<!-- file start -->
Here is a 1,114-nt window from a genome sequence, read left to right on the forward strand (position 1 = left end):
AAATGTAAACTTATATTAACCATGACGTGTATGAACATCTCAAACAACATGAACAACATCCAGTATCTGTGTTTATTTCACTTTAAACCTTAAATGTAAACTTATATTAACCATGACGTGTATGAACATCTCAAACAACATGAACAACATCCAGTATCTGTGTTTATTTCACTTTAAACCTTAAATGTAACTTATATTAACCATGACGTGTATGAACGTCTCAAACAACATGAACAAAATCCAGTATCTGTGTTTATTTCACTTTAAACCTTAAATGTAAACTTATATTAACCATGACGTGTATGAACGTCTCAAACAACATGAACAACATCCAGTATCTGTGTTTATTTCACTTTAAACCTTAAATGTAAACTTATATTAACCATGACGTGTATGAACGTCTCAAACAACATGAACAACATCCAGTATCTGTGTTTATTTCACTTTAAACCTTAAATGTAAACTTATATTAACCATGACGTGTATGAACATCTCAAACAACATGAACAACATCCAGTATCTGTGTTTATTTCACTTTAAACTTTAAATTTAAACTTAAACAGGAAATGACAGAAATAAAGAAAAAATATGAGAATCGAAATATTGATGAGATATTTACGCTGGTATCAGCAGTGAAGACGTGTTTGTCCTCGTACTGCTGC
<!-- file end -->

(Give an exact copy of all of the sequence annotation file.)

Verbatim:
Here is a 1,114-nt window from a genome sequence, read left to right on the forward strand (position 1 = left end):
AAATGTAAACTTATATTAACCATGACGTGTATGAACATCTCAAACAACATGAACAACATCCAGTATCTGTGTTTATTTCACTTTAAACCTTAAATGTAAACTTATATTAACCATGACGTGTATGAACATCTCAAACAACATGAACAACATCCAGTATCTGTGTTTATTTCACTTTAAACCTTAAATGTAACTTATATTAACCATGACGTGTATGAACGTCTCAAACAACATGAACAAAATCCAGTATCTGTGTTTATTTCACTTTAAACCTTAAATGTAAACTTATATTAACCATGACGTGTATGAACGTCTCAAACAACATGAACAACATCCAGTATCTGTGTTTATTTCACTTTAAACCTTAAATGTAAACTTATATTAACCATGACGTGTATGAACGTCTCAAACAACATGAACAACATCCAGTATCTGTGTTTATTTCACTTTAAACCTTAAATGTAAACTTATATTAACCATGACGTGTATGAACATCTCAAACAACATGAACAACATCCAGTATCTGTGTTTATTTCACTTTAAACTTTAAATTTAAACTTAAACAGGAAATGACAGAAATAAAGAAAAAATATGAGAATCGAAATATTGATGAGATATTTACGCTGGTATCAGCAGTGAAGACGTGTTTGTCCTCGTACTGCTGC